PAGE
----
Some lesser known gems in my mind are Casco's tender quasi-ballad Cybernetic Love, Zed's low budget fluroescent tube Plastic Love, Lime's Hi-NRG explosion On the Grid, and Lisa's shimmering, twinkling reverie Rocket to Your Heart, which may pack more synths per second than any other song in history (up there with Sylvia Love's "Instant Love"). Perhaps the most intersting of all is Gaznevada's hypnotizing electro-groove I.C. Love Affair.

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Re: Recommendation Thread: 1983 Poll

Post by Moonbeam » Mon May 20, 2019 11:21 am

Lots of great synthpop/new wave in 1983 as well. Most of it is more well known, so I won't highlight a whole lot here. The previously mentioned André Cymone packed a sugar-coated aerobic workout into the jubilant sounds of What Are We Doing Here. "Everything Counts" may rightly have earned Depeche Mode acclaim for its sound and message, but I actually prefer Love, in Itself. Likewise, "Flashdance... What a Feeling" is Irene Cara's smash hit, but these days I find myself more drawn to the Giorgio Moroder-produced Romance '83, an amusing look at the contemporary conflict between love and technology. Likewise, the big Cure singles between Pornography and The Top rightly get a lot of praise, but for the past few years, I've been mostly drawn to the beautiful Lament, which strikes a balance between existential sorrow and whimsy like only The Cure can. That little guitar line coupled with the woodwinds at 2:24 gives me shivers every time. Kim Wilde released the last of a trilogy of awesome new wave classics in Catch as Catch Can, including the beguiling mysticism of House of Salome and the high-paced twin to Madonna's "Burning Up" in Sparks. Naked Eyes had a few hits around the time, but I haven't seen anyone previously mention the beautifully lush and seductive When the Lights Go Out. I haven't explored them much, but I'm convinced my favorite Australian band of the 80s might be Models, if the twisty/knotty new wave of I Hear Motion has anything to say in the matter!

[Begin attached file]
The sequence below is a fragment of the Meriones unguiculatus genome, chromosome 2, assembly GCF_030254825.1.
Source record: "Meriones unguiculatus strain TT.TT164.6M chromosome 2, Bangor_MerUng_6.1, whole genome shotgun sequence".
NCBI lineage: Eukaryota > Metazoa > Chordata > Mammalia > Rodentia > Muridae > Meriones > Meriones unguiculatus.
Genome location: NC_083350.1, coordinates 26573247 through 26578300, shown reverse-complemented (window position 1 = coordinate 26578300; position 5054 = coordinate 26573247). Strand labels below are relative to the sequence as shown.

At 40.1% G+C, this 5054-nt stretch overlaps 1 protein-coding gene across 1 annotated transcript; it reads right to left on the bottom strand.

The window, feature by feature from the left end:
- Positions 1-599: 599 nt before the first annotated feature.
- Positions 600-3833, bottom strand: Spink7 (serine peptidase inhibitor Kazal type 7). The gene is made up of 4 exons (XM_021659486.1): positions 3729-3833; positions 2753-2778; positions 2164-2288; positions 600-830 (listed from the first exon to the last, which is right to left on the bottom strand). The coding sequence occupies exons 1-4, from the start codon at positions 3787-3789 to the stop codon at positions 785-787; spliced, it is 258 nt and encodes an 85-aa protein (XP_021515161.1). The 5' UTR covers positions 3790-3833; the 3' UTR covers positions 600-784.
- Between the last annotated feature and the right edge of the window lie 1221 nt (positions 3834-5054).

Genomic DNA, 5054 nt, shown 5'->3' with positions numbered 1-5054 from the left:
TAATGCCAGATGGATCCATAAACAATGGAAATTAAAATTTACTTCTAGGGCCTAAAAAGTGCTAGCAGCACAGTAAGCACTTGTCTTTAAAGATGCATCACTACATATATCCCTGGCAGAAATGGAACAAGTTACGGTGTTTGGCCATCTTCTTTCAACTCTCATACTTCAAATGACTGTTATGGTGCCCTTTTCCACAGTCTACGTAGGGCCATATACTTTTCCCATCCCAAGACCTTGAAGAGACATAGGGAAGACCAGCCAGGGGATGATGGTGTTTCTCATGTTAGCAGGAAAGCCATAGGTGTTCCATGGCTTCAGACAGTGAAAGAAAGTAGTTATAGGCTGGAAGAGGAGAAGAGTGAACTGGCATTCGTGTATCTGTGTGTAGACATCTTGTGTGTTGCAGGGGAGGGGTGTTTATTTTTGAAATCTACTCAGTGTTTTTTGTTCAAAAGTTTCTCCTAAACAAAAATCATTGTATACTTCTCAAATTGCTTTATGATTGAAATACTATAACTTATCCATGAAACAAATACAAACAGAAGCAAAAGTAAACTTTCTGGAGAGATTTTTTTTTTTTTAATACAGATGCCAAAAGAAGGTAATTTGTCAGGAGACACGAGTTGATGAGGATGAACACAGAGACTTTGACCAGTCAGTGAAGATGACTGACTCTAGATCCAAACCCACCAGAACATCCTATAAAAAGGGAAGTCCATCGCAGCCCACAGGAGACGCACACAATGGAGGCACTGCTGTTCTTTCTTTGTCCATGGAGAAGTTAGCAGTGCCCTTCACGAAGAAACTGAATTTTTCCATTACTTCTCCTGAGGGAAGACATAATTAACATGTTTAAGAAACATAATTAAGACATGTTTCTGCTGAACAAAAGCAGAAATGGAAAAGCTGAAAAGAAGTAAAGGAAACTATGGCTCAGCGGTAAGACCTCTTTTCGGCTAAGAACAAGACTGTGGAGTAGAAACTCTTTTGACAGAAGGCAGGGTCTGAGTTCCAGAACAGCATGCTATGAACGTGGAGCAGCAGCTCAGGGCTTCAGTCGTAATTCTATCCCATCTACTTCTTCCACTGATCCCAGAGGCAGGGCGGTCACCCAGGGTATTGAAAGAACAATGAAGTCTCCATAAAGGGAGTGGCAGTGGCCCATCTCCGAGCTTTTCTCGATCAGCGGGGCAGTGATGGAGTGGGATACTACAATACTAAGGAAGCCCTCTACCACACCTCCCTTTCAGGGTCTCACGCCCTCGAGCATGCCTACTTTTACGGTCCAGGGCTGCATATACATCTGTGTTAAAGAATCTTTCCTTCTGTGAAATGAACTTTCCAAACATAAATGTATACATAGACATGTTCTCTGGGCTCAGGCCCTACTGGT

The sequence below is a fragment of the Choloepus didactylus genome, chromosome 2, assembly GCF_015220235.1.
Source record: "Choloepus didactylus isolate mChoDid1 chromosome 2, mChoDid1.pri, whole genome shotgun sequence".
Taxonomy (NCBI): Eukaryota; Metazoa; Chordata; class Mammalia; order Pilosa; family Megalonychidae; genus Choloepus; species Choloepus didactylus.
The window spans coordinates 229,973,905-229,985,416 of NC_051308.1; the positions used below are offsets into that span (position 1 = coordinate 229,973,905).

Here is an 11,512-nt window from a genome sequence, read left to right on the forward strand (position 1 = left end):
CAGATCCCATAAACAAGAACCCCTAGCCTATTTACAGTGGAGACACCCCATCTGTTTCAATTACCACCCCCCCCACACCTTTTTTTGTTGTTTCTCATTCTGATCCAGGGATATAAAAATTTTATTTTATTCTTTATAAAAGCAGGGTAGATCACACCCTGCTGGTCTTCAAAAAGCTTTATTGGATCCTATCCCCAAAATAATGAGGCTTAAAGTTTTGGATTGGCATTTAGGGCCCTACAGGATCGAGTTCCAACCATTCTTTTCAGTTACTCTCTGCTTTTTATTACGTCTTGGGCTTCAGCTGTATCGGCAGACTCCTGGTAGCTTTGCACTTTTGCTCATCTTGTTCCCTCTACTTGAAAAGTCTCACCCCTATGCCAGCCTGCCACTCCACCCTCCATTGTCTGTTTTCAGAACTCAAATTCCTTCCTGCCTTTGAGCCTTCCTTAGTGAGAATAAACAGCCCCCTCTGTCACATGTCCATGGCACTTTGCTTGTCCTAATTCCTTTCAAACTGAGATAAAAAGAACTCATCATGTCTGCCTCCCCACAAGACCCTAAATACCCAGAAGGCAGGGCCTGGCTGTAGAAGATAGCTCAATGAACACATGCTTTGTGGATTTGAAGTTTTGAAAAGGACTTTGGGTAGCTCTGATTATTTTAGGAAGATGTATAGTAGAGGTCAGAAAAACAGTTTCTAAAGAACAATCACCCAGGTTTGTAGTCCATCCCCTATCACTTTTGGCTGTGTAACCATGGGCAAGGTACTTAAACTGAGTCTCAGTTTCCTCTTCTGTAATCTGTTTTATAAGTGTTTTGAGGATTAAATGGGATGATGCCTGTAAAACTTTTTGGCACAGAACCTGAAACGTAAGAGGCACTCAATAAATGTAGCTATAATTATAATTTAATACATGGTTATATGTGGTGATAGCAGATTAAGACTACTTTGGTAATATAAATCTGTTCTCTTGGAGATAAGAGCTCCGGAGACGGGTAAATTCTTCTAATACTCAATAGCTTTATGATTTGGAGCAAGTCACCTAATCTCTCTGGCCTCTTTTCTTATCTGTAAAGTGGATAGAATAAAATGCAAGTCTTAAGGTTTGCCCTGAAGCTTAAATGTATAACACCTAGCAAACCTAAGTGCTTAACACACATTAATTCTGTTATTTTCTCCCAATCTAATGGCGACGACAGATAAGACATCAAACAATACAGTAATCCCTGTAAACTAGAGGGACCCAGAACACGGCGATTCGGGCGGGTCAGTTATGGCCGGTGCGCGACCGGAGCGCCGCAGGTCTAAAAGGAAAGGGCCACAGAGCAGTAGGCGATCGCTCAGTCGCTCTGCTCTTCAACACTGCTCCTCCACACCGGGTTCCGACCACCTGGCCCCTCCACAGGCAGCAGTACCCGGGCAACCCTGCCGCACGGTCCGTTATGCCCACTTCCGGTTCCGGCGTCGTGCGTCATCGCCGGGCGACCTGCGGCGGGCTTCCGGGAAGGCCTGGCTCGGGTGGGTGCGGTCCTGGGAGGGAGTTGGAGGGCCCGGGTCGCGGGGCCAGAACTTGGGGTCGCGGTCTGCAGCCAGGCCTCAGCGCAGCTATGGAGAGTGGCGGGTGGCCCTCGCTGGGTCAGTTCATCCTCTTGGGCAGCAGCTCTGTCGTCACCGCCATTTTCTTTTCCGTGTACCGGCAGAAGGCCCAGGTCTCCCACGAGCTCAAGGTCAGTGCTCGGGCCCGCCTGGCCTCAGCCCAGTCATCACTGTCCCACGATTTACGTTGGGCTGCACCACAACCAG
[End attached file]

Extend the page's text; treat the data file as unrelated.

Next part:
Finally, a song that never fails to bring a smile to my face is Donna Summer's Stop, Look, and Listen. In one of my very earliest memories of music, I recall hearing this on the She Works Hard for the Money cassette when I was 4 or 5 and loving the high-paced synth runs and especially the lower-pitched bridge, which I was absolutely CONVINCED was performed by a robot. :lol: